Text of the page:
When she heard her daughter screaming from the bathroom,
rushing to her already red and swollen face, neck, and forehead, it didn’t take Mona Elerian, the at the time Middle Eastern director of one of the pharmaceutical companies, much time to realize her daughter is having an allergic reaction. To her surprise, she found some dangerous chemical, can cerous compounds in the product she easily gave her daughter. Since then, the determined Mona decided to make it her duty to educate people about the vitality of natural products. Starting off from making olive soaps from her own kitchen, sharing her products with her small circle, to launching the impressive skin brand that we all -including their market in Japan- admire today: Nefertari. We’ve talked to the ambitious lady about her brand, her employees, and how she preserved its identity, and more.
You initially launched Nefertari in 1998. Can you tell us more about its business journey, and the bumps you faced on the road?
At first, I wasn’t experienced in accounting and taxes. It was rocket science to me. I actually
How is the market different from when you started in 1998 to today?
In fairness, the market has changed: it is enlightened, yet ignorant. A woman comes in and asks for shampoo without sulphate, without really knowing what that is. The market nowa days is full of myths and fables. For that, I have a YouTube channel that provides people with in formation about such questions: essential oils, preservation ways, and so on.
With the current increase in awareness of the benefits of natural products, have you noticed a jump in the demand for Nefertari’s products lately?
Of course. We sell more, especially for a young category of aware people, of the ages eighteen and twenty, who read and research. I thought that I would sell to an older category. A very good sign is that the girls at these young ages are getting used to more healthy products when it comes to body care. It is really encouraging.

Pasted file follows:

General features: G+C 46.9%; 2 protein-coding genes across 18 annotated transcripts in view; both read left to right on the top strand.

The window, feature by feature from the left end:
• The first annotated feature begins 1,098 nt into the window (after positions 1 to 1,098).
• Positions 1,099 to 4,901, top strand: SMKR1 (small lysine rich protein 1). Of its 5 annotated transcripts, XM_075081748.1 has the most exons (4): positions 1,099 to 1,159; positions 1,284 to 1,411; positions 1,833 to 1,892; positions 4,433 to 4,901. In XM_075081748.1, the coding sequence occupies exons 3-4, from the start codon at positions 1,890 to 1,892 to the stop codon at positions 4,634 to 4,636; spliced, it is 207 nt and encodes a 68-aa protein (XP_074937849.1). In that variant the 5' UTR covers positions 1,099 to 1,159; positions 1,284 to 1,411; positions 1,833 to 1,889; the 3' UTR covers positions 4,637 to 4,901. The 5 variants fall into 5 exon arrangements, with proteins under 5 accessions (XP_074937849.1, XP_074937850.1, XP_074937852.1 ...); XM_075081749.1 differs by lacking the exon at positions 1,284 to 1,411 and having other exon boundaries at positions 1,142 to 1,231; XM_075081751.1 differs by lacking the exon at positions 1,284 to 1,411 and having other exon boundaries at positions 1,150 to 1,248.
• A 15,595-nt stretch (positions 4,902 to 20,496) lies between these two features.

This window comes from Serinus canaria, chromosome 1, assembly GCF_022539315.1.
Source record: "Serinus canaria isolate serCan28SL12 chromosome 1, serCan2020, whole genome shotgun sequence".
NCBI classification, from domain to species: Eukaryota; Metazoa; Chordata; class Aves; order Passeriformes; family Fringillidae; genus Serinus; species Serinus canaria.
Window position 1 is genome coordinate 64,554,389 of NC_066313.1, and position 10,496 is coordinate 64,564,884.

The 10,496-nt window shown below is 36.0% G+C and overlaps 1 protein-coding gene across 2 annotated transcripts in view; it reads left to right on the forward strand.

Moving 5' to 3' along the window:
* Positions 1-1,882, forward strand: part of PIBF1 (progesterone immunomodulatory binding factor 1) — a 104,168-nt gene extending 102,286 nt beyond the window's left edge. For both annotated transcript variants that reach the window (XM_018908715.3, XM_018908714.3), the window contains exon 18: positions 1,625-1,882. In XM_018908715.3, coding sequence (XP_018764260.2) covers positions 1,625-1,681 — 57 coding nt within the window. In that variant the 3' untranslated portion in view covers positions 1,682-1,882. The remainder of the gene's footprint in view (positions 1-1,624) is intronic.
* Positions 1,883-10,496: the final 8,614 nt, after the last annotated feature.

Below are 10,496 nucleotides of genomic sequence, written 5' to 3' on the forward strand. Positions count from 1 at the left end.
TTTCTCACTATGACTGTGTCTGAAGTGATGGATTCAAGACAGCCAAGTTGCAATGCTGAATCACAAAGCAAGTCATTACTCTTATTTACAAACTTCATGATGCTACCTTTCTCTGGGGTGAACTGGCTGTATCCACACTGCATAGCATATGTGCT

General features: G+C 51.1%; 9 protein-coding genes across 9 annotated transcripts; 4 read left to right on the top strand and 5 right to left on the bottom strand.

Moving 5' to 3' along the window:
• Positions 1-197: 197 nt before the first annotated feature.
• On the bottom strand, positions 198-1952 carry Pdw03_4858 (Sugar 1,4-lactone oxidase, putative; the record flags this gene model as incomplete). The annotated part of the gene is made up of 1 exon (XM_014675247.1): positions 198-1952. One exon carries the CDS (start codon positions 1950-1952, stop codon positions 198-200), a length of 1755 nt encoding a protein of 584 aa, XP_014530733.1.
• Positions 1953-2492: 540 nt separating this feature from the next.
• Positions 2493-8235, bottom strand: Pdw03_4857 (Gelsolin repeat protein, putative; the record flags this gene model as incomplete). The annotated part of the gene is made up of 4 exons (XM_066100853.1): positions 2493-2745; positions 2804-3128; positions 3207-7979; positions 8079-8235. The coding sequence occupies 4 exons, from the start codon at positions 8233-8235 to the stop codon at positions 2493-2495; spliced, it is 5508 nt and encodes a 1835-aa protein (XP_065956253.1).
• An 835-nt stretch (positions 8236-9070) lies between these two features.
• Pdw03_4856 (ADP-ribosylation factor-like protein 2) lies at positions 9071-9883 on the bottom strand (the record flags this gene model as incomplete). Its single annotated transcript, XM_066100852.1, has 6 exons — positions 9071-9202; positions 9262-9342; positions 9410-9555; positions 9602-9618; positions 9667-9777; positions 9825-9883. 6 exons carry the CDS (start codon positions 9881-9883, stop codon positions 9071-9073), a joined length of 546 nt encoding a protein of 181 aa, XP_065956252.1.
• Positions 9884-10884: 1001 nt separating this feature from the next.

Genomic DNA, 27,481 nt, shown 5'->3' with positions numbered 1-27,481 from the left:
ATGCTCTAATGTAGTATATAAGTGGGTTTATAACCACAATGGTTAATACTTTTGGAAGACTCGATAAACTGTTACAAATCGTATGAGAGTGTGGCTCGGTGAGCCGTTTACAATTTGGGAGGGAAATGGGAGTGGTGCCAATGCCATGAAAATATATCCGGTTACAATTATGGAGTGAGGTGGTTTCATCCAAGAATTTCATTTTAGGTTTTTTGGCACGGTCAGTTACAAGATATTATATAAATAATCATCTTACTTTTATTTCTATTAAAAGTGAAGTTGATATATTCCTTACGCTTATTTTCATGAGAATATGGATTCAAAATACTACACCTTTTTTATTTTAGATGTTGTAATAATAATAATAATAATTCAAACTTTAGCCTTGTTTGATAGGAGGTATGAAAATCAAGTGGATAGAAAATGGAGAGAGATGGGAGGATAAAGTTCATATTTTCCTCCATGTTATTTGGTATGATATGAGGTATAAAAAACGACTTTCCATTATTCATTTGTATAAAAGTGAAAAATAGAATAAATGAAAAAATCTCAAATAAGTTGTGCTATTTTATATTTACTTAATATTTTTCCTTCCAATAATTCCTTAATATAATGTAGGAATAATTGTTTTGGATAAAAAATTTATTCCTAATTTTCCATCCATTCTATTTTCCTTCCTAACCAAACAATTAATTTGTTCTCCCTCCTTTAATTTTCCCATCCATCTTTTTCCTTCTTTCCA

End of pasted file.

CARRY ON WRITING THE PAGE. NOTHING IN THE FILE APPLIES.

As a single mom who started a business from scratch, how did you manage the work-life balance?
It was very difficult, to be honest. I had my daughter. I had a job. I had to quit to start this business which was difficult, as I was a pharmacist and an expert in my field. I had to start from scratch from my own kitchen. I was new to this; it was very hard, but I had the determination to convey this new idea to our society.
Maintaining and expand ing on a growing business is indeed challenging. What’s your key to maintaining the company’s performance consistency?
Like Martin Luther King used to say, I have a dream. I want Nefertari to become a very strong, Egyptian company. I depend on three pillars: handmade, 100% Egyptian, and 100% natural. I am always keen on sticking to the packaging material made in Egypt when I can easily import cheaper and higher quality from elsewhere, but I would trust only Egyptian hands on Nefertari. I am the first one in Egypt to write: “Proudly made in Egypt.”
In one of your previous interviews, you said that “you are committed to buying your employees’ entire production, regardless of market de mand.” Why is that? And how do you compensate if the demand was less than the products you bought?
We put our products in baskets made by women working from home. Because I am a single mother, it makes me relate to them. This is their bread and butter; they need the income for their children’s education and not to end up on the streets. For me, these ladies are my back-bone. During the revolution, we weren’t selling. Our shops were broken into and stolen. I almost started from scratch. So I started to buy all what they were making. I couldn’t tell them not to. But thank God, everything is going okay now. We have around 360 working ladies and on the premises, we have 167 employees.
As an entrepreneur, why do you think it’s important to maintain a healthy, non-exploitative relationship with your employees? And how do you think this makes a difference in the overall performance of the company?
It’s very important. My current employees stood beside me during thick and thin and the revolution -a long period. They bore decreasing their salaries. They never bailed out on me. They could have left for another company, finding a new job. I have had employees for more than twenty years now. Most of them stayed. Employees are the company I owe them a lot.
How do you feel about your daughter joining your company now, especially that she was your inspiration to launch Nefertari in the first place?
To be honest, I am thrilled. Going through the experience herself, watching her while she speaks about it and how enthusiastic she is, makes her more convincing than I am. After coming all this way here, finally, I can see my daughter speaking and arguing with me.
Mona hopes to make Nefertari 100% natural and 100% organic body care products in the next five years.